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Mallets are a necessity for any woodworker and dead blow mallets have their advantages. When striking a surface, it does not rebound like a traditional mallet, but falls flat and heavy. This can be helpful when trying to squeeze together difficult glue joints or whenever you'd like to minimize damage to the working surface.

Not finding any wooden dead blow mallets online (without the use of CNC equipment), I decided this would be an excellent challenge. The weak point of this mallet is where the head and handle meet together. Since not as much force is required to use a dead blow mallet compared to a traditional mallet, I don't think I will see failure with this project. However, being an experiment, it may fail. If it fails, I will be sure to update this instructable.

Step 1: Materials and Tools

These are the materials and tools I used. They aren't necessary as the project can be made with less tools if you don't have access to everything listed here.

Materials:

Tools:

Step 2: Melt Lead

Using a foundry would be the best, but since I do not have a foundry I used a Mapp Gas Torch to melt the lead. Doing this above the water will allow small drops of molten lead to fall and cool into small pellets.

I ended up with almost 32 oz of lead pellets, but I did not need that much.

Step 3: Glue Handle

For the handle, glue together two 3/4 x 1 1/2 x 12 inch boards to form a handle blank measuring 1 1/2 x 1 1/2 by 12 inches. Clamp with even pressure.

Step 4: Assemble Bottom Half of the Mallet Head

While the handle is drying, construct the head of the mallet. The sides of the mallet measure 6 inches long and 3 inches tall. The top and bottom of the mallet head are 6 inches long and 1 1/4 inch wide.

Cut an angle in the bottom of the mallet head. This will be what holds the handle to the head. Using a miter gauge, cut a 3 degree angle from square having the bottom opening 1 1/4 inches wide.

GLUE ONLY THE BOTTOM BOARDS IN PLACE! You will need access to the top of the opening to drive the wedges in place. Use the top board to act as a spacer while gluing the bottom board in place.

Step 5: Cut Tennon

Using a tenoning jig, cut tenons that fit tightly inside the hole at the bottom of the mallet head.

Step 6: Shape Handle

To shape the handle, I drew in 1/4 of an inch in from each side with a straight line from the top and bottom.

I repeated this step on the front and back going in 1/8 of an inch (not shown).

Using a band saw, cut out the profiles and keep your scraps. You will use them as wedges later on.

Use a belt and spindle sander to smooth out the edges of the handle and bring to the final shape.

Step 7: Shape Bottom Half of Mallet

Using the table saw, cut the bottom of the edge profile using a 10 degree angle on the blade. I marked half way up the mallet head and slowly moved the fence closer and closer to the blade until the middle was reached . Remember to use a push stick to keep all your fingers attached.

Step 8: Attach Handle

I used a band saw to cut the slots for the wedges. Do not cut completely to the shoulder or the handle could split. Using the off cuts from shaping the handle, make some longer wedges. When making the wedges, be sure the thinner end is just thicker than the slots in the handle. This will ensure they don't bottom out.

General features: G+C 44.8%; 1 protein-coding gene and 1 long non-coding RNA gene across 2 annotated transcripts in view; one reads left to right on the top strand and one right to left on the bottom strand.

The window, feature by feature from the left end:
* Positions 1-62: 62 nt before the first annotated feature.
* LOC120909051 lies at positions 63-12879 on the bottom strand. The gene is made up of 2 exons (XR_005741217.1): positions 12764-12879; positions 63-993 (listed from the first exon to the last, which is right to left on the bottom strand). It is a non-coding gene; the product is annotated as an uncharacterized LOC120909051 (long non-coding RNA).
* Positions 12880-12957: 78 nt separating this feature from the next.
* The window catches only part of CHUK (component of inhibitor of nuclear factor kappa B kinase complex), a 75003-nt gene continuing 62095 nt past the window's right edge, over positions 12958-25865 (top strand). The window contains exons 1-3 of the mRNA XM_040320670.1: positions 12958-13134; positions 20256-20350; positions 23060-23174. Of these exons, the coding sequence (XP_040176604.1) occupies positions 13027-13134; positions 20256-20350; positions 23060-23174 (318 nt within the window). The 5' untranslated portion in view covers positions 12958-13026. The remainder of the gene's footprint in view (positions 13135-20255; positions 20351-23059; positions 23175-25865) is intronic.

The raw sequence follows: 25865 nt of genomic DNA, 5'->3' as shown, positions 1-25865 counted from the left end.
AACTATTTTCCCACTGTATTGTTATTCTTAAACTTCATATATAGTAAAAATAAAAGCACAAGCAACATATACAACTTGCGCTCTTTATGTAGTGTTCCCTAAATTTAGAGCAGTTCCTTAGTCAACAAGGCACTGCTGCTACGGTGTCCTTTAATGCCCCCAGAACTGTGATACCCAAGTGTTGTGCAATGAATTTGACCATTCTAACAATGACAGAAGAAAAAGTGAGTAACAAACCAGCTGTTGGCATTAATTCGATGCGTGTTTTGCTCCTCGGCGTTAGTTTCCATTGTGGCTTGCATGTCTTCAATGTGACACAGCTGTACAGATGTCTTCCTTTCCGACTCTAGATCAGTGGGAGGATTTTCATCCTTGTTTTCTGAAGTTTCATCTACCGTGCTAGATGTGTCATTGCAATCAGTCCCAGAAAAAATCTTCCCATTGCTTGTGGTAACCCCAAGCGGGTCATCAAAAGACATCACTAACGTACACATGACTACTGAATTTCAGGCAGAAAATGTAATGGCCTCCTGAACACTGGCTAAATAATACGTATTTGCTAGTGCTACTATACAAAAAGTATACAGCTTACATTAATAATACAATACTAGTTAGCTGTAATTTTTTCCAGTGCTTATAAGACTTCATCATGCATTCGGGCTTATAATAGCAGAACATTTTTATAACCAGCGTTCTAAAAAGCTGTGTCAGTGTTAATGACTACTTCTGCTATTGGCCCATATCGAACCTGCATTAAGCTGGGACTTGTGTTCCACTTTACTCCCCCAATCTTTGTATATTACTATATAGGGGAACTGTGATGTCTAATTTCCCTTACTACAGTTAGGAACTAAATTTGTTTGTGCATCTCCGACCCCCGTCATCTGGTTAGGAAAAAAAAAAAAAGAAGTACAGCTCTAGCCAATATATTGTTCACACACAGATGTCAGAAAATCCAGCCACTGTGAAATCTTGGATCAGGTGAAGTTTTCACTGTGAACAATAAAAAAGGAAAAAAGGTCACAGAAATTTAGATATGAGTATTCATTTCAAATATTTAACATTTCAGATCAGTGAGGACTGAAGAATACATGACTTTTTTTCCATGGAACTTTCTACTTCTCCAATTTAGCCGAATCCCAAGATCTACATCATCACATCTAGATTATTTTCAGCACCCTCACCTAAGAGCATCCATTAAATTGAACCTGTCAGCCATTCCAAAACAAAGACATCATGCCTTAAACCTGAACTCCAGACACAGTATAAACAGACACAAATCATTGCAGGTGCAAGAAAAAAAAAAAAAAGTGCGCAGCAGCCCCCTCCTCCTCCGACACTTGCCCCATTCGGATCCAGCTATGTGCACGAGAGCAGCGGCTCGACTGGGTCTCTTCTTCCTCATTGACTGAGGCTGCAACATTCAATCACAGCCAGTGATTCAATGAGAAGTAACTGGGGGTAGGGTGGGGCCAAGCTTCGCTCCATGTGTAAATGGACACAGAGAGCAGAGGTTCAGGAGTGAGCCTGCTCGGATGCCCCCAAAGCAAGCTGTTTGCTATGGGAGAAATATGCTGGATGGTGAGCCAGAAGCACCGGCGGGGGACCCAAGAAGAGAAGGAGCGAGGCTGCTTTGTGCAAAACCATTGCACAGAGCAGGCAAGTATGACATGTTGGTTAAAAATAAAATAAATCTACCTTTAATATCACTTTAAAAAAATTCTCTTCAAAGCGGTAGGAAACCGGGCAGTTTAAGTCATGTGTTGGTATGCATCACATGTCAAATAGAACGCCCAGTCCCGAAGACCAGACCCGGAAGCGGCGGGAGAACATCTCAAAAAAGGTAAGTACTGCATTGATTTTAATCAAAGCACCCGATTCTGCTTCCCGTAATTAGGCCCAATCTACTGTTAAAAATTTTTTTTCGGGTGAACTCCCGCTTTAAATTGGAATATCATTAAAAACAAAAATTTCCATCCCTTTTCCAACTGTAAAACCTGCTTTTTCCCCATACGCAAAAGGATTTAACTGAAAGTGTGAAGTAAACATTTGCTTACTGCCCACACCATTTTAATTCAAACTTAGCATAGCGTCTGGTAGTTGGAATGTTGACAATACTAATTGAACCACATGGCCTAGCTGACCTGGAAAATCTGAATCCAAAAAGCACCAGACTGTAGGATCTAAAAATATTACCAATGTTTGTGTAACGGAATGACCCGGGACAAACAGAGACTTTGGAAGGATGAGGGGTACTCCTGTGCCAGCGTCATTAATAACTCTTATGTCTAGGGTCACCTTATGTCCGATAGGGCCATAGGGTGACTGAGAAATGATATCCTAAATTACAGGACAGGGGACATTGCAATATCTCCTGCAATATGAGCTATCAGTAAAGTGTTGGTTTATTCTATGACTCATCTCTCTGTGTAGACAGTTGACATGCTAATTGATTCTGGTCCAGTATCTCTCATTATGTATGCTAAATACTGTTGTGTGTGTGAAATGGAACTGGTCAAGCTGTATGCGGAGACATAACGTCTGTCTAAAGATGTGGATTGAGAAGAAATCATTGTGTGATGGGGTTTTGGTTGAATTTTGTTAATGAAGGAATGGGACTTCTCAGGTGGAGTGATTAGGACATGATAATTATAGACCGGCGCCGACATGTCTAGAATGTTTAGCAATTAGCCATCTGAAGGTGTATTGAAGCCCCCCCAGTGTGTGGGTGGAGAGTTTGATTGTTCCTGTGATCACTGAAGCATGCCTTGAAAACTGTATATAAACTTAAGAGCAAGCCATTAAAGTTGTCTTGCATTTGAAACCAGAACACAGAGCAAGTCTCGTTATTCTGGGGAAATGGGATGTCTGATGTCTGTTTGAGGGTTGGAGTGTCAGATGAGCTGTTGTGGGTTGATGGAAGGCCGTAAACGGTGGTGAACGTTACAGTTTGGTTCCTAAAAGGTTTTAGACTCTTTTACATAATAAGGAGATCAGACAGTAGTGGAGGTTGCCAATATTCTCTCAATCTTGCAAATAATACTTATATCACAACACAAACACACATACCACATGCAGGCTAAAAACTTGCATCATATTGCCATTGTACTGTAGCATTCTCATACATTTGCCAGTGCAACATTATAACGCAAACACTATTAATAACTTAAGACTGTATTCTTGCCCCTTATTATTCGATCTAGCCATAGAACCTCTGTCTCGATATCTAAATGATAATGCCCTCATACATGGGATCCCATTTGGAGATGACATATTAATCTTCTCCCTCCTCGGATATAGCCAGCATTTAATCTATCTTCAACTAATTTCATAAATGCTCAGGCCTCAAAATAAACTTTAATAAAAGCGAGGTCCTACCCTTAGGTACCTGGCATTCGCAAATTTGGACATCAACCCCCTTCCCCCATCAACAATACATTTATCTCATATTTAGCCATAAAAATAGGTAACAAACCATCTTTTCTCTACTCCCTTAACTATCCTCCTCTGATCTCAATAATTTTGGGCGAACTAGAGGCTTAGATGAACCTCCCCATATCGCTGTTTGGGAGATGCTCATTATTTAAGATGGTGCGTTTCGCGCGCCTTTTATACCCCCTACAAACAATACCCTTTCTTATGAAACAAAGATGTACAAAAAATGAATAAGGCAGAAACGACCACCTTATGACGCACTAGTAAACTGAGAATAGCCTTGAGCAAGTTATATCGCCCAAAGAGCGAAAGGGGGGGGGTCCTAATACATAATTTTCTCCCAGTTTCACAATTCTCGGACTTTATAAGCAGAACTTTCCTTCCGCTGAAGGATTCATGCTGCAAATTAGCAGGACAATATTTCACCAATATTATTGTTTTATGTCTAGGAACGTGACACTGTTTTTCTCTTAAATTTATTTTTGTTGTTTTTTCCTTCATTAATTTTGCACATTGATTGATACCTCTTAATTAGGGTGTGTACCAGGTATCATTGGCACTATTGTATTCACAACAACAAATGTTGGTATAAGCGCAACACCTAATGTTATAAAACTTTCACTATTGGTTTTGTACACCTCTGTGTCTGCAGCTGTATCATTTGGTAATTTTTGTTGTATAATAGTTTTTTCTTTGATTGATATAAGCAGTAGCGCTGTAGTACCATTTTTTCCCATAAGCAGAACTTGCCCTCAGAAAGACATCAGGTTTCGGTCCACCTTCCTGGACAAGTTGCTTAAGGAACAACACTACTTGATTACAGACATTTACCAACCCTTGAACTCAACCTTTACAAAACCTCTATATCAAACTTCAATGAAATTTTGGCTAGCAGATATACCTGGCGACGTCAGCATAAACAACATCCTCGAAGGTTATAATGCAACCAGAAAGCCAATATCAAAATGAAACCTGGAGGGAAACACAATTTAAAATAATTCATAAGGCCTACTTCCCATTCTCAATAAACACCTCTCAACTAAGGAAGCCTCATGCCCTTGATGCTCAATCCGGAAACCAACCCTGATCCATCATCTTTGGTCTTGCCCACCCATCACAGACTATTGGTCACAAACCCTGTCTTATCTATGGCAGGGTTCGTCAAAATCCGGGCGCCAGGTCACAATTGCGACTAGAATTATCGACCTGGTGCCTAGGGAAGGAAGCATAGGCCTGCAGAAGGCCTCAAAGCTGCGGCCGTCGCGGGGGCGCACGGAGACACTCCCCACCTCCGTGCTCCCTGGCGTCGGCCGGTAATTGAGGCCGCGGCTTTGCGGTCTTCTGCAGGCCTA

Cover everything in glue in drive the wedges in place. Wipe away any excess glue.

Once the glue is dry, remove the wedges. I used my band saw again but you can just as easily use any other long reaching saw.

Step 9: Glue Top in Place

Glue the top piece in place. Unfortunately I don't have any other pictures of this, but once it's glued in place, sand the top smooth using a belt sander. This will be important for the next step.

Step 10: Shape Top Half of Mallet

Use the same technique as before, cut the top half of the mallet head profile to 10 degrees. Use push sticks to keep the top of the mallet in contact with the table saw and fence.

Step 11: Attach First Face

I used a piece of 3/8 inch wood for the business ends of this mallet. Glue one face in place and let dry.

Step 12: FIll the Mallet Head

If you are looking to have a dead blow mallet, do not fill the head 100% full.

I filled the mallet head about 60% full. Having never made one before, this was just a guess. If anyone knows what percentage is best, be sure to leave a comment!

Glue the other face in place and let dry.

Step 13: Shape Mallet Head and Final Sanding

Using a flush cut saw, remove the excess wood from the faces of the mallet. I usually use a piece of paper or painters tape to keep the kerf of the saw from cutting where it shouldn't. Use a belt or palm sander to smooth out all the other edges of the mallet.

Step 14: Apply Finish

I used some spray lacquer as it gives a nice finish and no hammering will occur on the finish itself. However, from what I've read online, linseed oil is best for mallets.

Step 15: Apply Leather

Using contact cement, glue leather to each face of the mallet (follow the directions on the bottle). Once attached, trim the leather around the mallet.

Now that your mallet is finished, it's time to make use of it on your next project.

Please feel free to share your own mallet designs and ideas in the comments!

Beautiful mallet! I love it <br>Well done
<p>Good Instructable. Have you used this hammer yet and how is it holding up? I never thought about melting lead into a water bath. </p>
<p>I actually just finished it a few days ago. But it honestly feels really solid to me. </p>
<p>Simply stunning. The pictures are amazing and the craftsmanship top notch, thank you for sharing. I favorited it and will try to make one soon</p>